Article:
Lincoln, Nebraska, May 4, 2021 — When a meteorologist says that a chilly day in May was 12 degrees lower than normal, the normal being referenced is typically from the official 30-year U.S. Climate Normals. Updated every decade, the Normals are based on 30-year averages of climate observations recorded at thousands of weather stations across the country.
On May 4, the 1991-2020 U.S. Climate Normals are being released by the National Oceanic and Atmospheric Administration’s National Centers for Environmental Information (NCEI). In conjunction, the University of Nebraska–Lincoln’s High Plains Regional Climate Center is publishing a new tool that allows users to examine what normal looks like relative to longer or shorter timeframes than the most recent 30 years.
Rezaul Mahmood, director of the climate center based in the university’s School of Natural Resources, said the NCEI asked the climate center to develop the Custom Climatology Tool, which now allows users to examine average monthly and annual temperature measurements over customizable periods of time.
For anyone who works with climate data, the release of the new U.S. Climate Normals is a major event, Mahmood said. It tells the story of a changing climate. “Normal” 30-year temperature cycles have grown warmer over time. “Normal” annual precipitation has increased, too. As an NOAA news release about the U.S. Climate Normals states, global warming is affecting the upward trajectory of the new normals. The Custom Climatology Tool allows people to look at what normal used to be with available weather station data from as far back as 1961.
“NCEI was getting requests, and we would get them, too, from stakeholders and users who would say: ‘The 30-year normal is fine, but I want to do a 10-year average or a seven-year average. I should be able to pick any time and go from there.’ So that motivated NCEI to talk to us and ask if we could build that,” Mahmood said.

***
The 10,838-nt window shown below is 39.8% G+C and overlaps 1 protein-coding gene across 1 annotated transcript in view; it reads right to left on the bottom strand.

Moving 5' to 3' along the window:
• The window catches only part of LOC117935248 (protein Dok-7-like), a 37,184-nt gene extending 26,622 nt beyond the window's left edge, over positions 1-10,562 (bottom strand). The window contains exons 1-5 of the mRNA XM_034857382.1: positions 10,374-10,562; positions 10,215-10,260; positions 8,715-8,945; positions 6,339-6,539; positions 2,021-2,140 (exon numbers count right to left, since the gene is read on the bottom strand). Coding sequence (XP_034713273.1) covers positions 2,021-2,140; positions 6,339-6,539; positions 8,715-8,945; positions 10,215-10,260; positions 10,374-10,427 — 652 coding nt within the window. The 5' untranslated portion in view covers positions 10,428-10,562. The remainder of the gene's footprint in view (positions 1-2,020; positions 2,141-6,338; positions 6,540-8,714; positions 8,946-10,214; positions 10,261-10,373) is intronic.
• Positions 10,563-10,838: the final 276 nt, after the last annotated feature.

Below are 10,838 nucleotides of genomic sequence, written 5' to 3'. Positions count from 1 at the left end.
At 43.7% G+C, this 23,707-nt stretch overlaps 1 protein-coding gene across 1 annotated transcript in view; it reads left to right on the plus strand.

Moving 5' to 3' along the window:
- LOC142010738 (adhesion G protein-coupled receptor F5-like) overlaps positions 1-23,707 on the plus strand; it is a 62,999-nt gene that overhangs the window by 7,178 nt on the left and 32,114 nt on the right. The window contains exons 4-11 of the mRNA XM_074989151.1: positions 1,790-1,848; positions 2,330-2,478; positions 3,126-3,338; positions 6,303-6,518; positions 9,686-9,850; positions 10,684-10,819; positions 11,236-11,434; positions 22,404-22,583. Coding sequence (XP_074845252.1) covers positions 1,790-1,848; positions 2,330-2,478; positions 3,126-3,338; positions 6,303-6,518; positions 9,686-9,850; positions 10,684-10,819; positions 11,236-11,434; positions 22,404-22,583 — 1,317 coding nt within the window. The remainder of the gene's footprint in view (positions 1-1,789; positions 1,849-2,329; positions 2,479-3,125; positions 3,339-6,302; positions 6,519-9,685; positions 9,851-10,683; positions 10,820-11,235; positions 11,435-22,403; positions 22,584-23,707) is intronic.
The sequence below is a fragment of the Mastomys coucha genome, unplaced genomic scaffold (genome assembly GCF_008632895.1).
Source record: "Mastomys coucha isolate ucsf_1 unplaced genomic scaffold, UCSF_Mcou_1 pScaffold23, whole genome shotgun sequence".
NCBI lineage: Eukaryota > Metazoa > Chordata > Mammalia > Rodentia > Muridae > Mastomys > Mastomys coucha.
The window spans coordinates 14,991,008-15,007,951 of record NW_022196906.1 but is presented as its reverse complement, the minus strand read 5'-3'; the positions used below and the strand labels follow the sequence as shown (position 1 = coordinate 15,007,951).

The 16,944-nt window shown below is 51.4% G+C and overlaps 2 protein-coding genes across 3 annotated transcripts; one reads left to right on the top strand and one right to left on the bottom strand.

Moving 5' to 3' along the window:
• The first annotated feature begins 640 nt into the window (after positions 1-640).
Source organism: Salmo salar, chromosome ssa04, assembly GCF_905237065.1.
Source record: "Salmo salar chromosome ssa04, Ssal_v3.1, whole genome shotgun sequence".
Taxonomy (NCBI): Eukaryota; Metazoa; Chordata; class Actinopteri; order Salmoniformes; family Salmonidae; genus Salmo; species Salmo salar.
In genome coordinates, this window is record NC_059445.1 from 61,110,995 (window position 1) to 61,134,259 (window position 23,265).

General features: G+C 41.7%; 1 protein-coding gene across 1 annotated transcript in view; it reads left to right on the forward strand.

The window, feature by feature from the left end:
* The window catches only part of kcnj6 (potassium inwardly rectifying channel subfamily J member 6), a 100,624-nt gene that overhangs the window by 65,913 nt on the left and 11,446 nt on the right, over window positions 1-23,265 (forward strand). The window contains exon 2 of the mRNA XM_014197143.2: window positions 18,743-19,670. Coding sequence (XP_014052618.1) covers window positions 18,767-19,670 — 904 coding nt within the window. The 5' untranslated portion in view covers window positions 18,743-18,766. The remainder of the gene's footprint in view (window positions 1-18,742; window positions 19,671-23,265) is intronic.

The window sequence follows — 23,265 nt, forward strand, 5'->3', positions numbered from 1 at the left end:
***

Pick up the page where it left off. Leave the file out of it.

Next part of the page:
Mahmood said the tool allows users to dive into decades’ worth of data in a manageable way. Someone interested in how temperatures in Lincoln differ this May from the Mays of their childhood, for instance, can search weather station data collected at the Lincoln Airport and set parameters that develop averages based on five years, a decade, 30 years or any number they prefer. The U.S. Climate Normals inform all kinds of operational decisions across a number of industries, Mahmood said, from when to plant crops in Nebraska to how much freight gets loaded on a Mississippi River barge. Users of the Custom Climatology Tool can gain additional context, he said, and satisfy human curiosity about their surroundings in the process.
“We always get curious about the weather,” he said. “‘OK, today is hot, but how hot is it? I’m thinking it is very hot, but maybe it’s not very hot.’ It’s linked to our life.”
The Custom Climatology Tool, which was developed in collaboration with NCEI staff, is available on the High Plains Regional Climate Center website at https://hprcc.unl.edu/ncei-cct. Climate center programmers Warren Pettee and Willaim Sorensen developed the tool with help from regional climatologist Natalie Umphlett and applied climatologist Crystal Stiles.
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